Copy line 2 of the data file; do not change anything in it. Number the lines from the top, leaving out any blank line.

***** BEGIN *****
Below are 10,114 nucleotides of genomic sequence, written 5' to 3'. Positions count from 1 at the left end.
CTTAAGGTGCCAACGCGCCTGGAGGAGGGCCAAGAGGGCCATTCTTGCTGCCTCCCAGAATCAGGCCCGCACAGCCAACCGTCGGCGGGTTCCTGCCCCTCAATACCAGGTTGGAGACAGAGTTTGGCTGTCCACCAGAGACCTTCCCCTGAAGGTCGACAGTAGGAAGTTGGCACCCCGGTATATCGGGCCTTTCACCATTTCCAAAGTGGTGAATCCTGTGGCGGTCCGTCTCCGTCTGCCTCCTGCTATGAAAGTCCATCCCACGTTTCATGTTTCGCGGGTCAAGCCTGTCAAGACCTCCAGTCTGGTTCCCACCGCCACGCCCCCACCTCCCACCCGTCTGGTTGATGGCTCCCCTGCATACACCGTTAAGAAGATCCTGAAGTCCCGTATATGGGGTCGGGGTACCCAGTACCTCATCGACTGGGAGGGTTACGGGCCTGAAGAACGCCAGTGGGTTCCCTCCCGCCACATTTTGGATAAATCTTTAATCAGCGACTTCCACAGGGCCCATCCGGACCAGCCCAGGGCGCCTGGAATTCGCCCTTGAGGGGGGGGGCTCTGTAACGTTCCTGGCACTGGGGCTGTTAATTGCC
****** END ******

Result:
CTTAAGGTGCCAACGCGCCTGGAGGAGGGCCAAGAGGGCCATTCTTGCTGCCTCCCAGAATCAGGCCCGCACAGCCAACCGTCGGCGGGTTCCTGCCCCTCAATACCAGGTTGGAGACAGAGTTTGGCTGTCCACCAGAGACCTTCCCCTGAAGGTCGACAGTAGGAAGTTGGCACCCCGGTATATCGGGCCTTTCACCATTTCCAAAGTGGTGAATCCTGTGGCGGTCCGTCTCCGTCTGCCTCCTGCTATGAAAGTCCATCCCACGTTTCATGTTTCGCGGGTCAAGCCTGTCAAGACCTCCAGTCTGGTTCCCACCGCCACGCCCCCACCTCCCACCCGTCTGGTTGATGGCTCCCCTGCATACACCGTTAAGAAGATCCTGAAGTCCCGTATATGGGGTCGGGGTACCCAGTACCTCATCGACTGGGAGGGTTACGGGCCTGAAGAACGCCAGTGGGTTCCCTCCCGCCACATTTTGGATAAATCTTTAATCAGCGACTTCCACAGGGCCCATCCGGACCAGCCCAGGGCGCCTGGAATTCGCCCTTGAGGGGGGGGGCTCTGTAACGTTCCTGGCACTGGGGCTGTTAATTGCC